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Many California homeowners are dismayed by rising property tax bills and wonder how they can verify that what they’re paying is actually correct.

All taxable properties in California are protected by Proposition 13, the 1978 ballot initiative that changed the state constitution so that the assessed value of your home generally cannot go up more than 2% per year for as long as you own it.

There are a couple of exceptions. If you make significant improvements to the property such as a room addition or garage conversion, those improvements will be assessed at their current market value, and that amount will be added to the assessed value of your home, which is otherwise unchanged. Remodeling will not cause your entire property to be reassessed.

Another exception relates to decline-in-value reassessments. If you buy a home and later the market value declines to below its assessed value, you are eligible for a new assessment at the lower value, reducing your property tax bill. However, when the market recovers, assessors are required to bring the assessment back up to what it would have been if the market had not declined. The assessed value can go up in one jump that is not capped at 2% per year, although it cannot be higher than Proposition 13 would have allowed.

If you have made changes to the title of the property that reflect a partial change of ownership, that can cause a partial reassessment.

Most of the time, unexpected increases in your property tax bill are caused by voter-approved charges such as bonds (borrowed money) or parcel taxes (extra property taxes that are not based on value). These are local charges that vary depending on the city, county or district in which your property is located.

Sometimes these taxes were passed with a promise that there would be exemptions for senior citizens or low-income households. Typically, property owners must apply for the exemption. Check your property tax bill for the list of voter-approved bonds, taxes and fees, and contact the agency, district or department that is responsible for each of those charges. Ask if you’re eligible for an exemption.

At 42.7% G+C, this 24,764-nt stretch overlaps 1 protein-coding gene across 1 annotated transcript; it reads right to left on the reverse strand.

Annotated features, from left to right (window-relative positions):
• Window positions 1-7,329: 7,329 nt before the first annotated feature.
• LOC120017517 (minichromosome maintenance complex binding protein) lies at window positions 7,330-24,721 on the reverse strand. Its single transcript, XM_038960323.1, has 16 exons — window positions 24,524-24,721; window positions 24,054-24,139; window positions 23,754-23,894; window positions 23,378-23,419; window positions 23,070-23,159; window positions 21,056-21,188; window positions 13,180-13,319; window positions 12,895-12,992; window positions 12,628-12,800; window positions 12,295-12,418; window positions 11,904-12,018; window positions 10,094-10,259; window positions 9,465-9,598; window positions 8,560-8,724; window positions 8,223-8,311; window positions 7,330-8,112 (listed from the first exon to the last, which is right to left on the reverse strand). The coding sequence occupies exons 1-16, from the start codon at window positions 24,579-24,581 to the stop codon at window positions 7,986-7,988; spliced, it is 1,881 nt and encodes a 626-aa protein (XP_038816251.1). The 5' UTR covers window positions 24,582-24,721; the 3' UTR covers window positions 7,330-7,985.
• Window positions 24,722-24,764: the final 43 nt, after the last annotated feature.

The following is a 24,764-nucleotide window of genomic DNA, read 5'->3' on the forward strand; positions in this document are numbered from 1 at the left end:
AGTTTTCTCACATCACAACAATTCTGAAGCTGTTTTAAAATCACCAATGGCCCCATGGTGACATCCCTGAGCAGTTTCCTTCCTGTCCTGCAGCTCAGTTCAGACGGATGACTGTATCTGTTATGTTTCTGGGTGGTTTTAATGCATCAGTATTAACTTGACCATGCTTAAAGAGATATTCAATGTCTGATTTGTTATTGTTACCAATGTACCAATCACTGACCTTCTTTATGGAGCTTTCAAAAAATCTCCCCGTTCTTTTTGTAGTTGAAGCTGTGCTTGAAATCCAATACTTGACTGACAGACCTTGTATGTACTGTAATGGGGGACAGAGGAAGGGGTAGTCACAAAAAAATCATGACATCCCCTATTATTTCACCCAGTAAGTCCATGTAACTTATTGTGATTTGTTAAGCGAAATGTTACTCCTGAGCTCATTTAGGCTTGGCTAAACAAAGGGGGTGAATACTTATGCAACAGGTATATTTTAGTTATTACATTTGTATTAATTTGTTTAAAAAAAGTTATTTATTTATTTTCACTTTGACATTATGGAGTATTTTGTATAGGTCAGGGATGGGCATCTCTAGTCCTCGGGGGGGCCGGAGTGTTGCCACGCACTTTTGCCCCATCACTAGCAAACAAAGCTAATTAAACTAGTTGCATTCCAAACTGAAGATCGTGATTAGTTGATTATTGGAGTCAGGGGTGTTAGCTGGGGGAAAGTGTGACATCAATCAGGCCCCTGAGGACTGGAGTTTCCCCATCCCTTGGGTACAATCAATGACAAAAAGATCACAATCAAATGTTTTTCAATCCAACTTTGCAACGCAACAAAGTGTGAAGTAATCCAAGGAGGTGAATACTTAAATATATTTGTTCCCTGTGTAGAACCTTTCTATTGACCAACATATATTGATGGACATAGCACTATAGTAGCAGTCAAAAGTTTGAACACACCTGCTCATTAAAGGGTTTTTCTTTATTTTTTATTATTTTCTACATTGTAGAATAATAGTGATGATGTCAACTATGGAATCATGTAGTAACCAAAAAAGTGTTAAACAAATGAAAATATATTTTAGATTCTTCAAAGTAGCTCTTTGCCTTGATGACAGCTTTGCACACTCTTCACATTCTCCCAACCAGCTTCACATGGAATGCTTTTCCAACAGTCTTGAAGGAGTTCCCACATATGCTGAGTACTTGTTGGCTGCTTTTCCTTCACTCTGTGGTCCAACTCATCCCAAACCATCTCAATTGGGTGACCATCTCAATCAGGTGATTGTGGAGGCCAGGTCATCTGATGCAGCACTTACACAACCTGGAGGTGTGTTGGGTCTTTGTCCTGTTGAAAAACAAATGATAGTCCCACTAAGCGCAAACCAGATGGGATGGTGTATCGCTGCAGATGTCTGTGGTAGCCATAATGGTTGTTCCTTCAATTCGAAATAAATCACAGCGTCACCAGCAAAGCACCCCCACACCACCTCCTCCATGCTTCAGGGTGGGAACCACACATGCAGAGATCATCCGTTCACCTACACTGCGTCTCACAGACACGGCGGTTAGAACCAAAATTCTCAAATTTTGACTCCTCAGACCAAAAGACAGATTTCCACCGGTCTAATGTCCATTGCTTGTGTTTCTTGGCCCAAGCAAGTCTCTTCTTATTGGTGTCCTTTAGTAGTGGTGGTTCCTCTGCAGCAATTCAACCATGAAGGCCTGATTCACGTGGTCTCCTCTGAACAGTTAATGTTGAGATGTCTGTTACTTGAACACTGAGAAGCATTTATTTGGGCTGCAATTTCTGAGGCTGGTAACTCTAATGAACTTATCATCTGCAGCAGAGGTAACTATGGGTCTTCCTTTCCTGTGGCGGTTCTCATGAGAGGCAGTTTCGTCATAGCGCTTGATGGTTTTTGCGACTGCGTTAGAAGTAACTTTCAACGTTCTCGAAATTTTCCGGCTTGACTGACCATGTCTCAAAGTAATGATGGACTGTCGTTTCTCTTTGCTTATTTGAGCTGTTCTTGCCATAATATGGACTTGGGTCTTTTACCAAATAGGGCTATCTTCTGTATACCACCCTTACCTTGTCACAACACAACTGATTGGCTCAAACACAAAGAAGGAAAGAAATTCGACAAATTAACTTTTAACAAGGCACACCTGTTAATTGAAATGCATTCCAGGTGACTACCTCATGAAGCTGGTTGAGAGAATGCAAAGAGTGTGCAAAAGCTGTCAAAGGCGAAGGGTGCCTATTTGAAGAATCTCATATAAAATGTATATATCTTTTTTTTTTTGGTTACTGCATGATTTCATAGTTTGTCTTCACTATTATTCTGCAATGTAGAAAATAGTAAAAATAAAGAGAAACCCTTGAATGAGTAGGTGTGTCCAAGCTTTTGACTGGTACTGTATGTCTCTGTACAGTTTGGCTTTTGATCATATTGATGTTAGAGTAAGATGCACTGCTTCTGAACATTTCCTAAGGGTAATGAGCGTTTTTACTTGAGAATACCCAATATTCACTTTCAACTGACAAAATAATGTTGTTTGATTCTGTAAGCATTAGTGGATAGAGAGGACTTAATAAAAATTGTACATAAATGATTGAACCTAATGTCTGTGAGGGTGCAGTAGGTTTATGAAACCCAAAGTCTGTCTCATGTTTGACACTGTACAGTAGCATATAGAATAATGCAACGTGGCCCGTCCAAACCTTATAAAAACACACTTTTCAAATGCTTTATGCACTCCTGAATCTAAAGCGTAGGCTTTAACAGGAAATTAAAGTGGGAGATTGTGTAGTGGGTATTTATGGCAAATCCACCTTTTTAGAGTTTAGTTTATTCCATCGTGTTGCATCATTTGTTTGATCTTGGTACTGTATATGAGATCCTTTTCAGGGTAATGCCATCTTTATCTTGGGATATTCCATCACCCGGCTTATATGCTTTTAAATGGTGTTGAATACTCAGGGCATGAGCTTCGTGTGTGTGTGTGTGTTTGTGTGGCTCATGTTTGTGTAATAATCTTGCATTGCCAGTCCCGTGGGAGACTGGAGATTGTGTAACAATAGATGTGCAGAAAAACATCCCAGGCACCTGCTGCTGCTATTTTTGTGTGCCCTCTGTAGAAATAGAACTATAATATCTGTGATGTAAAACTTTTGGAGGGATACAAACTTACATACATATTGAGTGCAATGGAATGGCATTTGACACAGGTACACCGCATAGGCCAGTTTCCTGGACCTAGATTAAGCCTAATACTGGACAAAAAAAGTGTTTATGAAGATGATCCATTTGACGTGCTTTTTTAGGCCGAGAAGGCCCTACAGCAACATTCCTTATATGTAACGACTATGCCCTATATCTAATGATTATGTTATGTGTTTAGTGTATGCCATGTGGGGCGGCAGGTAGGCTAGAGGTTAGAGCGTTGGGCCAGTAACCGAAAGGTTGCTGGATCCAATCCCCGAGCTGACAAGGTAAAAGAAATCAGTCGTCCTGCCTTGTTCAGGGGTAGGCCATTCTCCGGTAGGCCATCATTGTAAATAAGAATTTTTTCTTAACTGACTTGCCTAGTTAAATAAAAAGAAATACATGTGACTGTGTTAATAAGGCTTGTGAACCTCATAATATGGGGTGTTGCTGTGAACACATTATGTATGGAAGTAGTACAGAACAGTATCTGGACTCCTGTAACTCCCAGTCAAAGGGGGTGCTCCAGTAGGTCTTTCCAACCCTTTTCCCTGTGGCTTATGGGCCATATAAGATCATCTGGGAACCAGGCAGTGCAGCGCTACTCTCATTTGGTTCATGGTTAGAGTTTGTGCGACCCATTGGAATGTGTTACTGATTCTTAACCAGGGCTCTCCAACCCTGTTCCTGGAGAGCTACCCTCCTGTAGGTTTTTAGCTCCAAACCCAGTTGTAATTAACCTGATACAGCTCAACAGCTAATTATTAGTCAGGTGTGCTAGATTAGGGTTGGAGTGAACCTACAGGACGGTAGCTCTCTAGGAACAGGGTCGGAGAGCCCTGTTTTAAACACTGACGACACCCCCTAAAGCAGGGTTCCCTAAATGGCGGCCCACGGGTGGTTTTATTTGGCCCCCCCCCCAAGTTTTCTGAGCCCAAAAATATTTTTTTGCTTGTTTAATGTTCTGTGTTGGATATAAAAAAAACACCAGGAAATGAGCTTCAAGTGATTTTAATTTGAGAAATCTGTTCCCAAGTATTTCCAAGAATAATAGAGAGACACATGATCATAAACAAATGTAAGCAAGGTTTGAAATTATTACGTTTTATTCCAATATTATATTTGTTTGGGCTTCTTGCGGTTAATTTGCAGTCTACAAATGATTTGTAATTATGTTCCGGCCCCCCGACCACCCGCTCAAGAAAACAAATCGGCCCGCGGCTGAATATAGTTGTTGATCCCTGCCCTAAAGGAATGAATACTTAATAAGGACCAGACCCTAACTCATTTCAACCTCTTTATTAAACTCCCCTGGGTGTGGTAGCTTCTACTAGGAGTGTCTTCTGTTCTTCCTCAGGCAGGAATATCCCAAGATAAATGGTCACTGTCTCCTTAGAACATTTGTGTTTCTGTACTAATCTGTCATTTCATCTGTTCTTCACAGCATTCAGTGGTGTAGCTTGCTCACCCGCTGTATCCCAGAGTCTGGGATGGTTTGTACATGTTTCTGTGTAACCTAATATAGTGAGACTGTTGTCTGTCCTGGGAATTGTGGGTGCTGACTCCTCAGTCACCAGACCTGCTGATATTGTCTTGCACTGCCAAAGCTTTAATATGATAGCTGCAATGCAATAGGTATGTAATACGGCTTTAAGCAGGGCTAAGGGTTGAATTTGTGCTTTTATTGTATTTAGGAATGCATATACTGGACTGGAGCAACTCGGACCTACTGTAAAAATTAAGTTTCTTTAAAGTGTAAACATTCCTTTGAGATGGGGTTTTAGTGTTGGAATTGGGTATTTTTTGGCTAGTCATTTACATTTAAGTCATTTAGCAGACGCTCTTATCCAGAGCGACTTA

If you own your principal residence, you are eligible for the homeowner’s exemption, which will reduce your assessed value by $7,000, saving you $70 per year. Contact the office of your county assessor to apply or get more information.

Some homeowners may be able to take advantage of the state controller’s Property Tax Postponement Program. It allows homeowners who are seniors, are blind, or have a disability to defer current-year property taxes on their principal residence if they meet certain criteria, including at least 40 percent equity in the home and an annual household income of $49,017 or less. (The deferment of property taxes will be secured by a lien against the property and must eventually be repaid.) The 2022–23 application period will open on October 1, 2022. For more information, call (800) 952-5661 or e-mail postponement@sco.ca.gov.

If you believe your property tax bill is wrong or that the property or improvements to it were assessed incorrectly, there is an appeals process. Contact your county assessor’s office or contact the State Board of Equalization, which oversees property tax administration. The BOE’s website is https://boe.ca.gov/proptaxes/proptax.htm, and the property tax department can be reached by phone at 916-274-3350 or PTWebRequests@boe.ca.gov by e-mail.